Americans Kenneth Bae, Matthew Miller and Jeffrey Fowle are all imprisoned in North Korea on different charges. It’s unclear what it will take to secure their release. Visits from high-level officials have worked in such situations in the past. David Greene of NPR spoke with Stephen Bosworth, who served as U.S. special representative for North Korea policy during President Obama’s first term. Some excerpts from their conversation:
NPR: So what is your take on the tactics being employed by North Korea? They presented the Americans to the media in carefully staged interviews. What are they up to?
Bosworth: Well, first I think we don’t know very much about what they’re really up to – we have suspicions. But dealing with this government in North Korea is not easy. It’s very complicated, and we frankly don’t know much about their decision-making process under the current leader Kim Jong Un. We understood his father a little bit, but with him we’ve had much less experience.
NPR: So they appear to be using these Americans as bargaining chips.
Bosworth: That’s right. I think this is a way for them to try to get our attention. They’ve clearly been trying to get the attention of the Obama administration to reengage in some form of dialogue over the last several months. And so far the administration has not been willing to do that. They’ve been insisting that North Korea has to, in advance, demonstrate that it’s serious about its commitment to denuclearization.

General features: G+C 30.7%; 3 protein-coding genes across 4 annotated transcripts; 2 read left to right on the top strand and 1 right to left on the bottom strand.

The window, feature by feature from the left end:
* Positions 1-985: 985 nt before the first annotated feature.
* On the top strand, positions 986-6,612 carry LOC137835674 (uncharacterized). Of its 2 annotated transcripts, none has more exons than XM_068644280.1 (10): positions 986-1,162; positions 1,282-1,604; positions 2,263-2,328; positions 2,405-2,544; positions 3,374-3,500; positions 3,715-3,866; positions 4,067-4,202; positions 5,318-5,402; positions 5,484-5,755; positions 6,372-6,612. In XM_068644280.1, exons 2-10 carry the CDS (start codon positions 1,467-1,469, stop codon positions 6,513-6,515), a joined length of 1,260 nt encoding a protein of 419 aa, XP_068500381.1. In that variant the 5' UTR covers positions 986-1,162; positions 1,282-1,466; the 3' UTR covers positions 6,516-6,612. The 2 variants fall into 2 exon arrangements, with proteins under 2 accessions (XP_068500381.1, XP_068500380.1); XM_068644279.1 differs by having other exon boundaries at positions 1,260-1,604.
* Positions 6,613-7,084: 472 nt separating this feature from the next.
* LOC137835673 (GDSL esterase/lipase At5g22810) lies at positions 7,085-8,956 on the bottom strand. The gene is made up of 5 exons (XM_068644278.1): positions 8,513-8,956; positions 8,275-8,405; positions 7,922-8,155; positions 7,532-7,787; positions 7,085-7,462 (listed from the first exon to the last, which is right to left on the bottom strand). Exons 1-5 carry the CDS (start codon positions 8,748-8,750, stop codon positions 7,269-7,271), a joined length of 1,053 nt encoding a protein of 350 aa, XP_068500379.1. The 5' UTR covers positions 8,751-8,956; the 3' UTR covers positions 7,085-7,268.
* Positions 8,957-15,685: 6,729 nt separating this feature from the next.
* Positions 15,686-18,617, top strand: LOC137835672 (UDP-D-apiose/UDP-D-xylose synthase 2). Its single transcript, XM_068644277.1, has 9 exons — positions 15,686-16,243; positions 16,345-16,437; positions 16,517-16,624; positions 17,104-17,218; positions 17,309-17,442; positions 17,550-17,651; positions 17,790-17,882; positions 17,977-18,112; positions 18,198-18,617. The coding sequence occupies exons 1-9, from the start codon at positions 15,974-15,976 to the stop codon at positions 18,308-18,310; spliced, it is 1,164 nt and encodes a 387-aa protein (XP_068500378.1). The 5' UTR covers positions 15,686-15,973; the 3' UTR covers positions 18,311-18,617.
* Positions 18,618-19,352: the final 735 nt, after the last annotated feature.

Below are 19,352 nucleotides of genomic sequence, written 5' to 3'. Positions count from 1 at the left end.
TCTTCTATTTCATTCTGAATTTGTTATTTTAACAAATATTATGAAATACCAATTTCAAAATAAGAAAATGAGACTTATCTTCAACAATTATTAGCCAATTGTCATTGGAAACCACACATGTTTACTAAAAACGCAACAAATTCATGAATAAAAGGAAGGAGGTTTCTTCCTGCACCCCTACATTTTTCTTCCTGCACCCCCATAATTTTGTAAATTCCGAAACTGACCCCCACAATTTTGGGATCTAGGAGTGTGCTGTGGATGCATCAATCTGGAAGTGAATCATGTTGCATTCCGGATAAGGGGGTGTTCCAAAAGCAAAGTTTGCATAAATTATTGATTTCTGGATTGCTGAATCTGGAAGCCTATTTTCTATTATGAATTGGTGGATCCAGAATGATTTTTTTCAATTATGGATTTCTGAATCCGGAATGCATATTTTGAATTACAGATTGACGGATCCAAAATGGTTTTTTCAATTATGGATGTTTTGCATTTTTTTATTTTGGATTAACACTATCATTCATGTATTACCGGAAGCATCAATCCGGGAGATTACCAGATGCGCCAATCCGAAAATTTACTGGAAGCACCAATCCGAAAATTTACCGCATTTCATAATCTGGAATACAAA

NPR: And is there any reason to believe it’s possible to negotiate with the current leadership there? You have some experience dealing with them on these issues.
Bosworth: Yeah, I think it’s always possible to negotiate. It depends on what your objective is and what their objective is. As I said, in this case I think they want to get our attention. I feel very sorry for these people who have been detained in North Korea. It’s not a pleasant place to be if you’re a prisoner, but it’s not clear to me that the North Koreans are at this point prepared to negotiate seriously on this. And I don’t know who they would find acceptable to go there. In the past, that sort of high-level visit has worked, but it’s probably some political risk.
NPR: Given all that, what’s your sense of the U.S. strategy to secure the release of its citizens at this point?
Bosworth: Well, I think we’ve tried to send Bob King, the special representative for human rights in North Korea. He was ready to get on a plane in Tokyo and go there and presumably bring them back when, for reasons that are not clear to me at least, the North Koreans cancelled his trip. This was four, five months ago.